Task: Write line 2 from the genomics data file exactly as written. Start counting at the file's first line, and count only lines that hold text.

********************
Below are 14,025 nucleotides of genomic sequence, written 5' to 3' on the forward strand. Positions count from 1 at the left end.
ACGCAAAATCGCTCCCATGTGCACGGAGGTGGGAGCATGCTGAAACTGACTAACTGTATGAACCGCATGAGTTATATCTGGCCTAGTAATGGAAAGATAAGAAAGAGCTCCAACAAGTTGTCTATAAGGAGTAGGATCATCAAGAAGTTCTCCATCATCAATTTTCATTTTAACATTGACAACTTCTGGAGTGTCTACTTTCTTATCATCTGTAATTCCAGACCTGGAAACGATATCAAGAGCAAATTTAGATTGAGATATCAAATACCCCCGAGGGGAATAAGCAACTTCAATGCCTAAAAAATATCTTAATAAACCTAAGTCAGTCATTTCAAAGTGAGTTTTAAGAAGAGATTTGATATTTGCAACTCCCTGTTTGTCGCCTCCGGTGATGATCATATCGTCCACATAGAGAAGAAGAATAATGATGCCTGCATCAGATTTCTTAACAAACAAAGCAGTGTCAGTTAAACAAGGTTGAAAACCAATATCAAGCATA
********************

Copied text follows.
ACGCAAAATCGCTCCCATGTGCACGGAGGTGGGAGCATGCTGAAACTGACTAACTGTATGAACCGCATGAGTTATATCTGGCCTAGTAATGGAAAGATAAGAAAGAGCTCCAACAAGTTGTCTATAAGGAGTAGGATCATCAAGAAGTTCTCCATCATCAATTTTCATTTTAACATTGACAACTTCTGGAGTGTCTACTTTCTTATCATCTGTAATTCCAGACCTGGAAACGATATCAAGAGCAAATTTAGATTGAGATATCAAATACCCCCGAGGGGAATAAGCAACTTCAATGCCTAAAAAATATCTTAATAAACCTAAGTCAGTCATTTCAAAGTGAGTTTTAAGAAGAGATTTGATATTTGCAACTCCCTGTTTGTCGCCTCCGGTGATGATCATATCGTCCACATAGAGAAGAAGAATAATGATGCCTGCATCAGATTTCTTAACAAACAAAGCAGTGTCAGTTAAACAAGGTTGAAAACCAATATCAAGCATA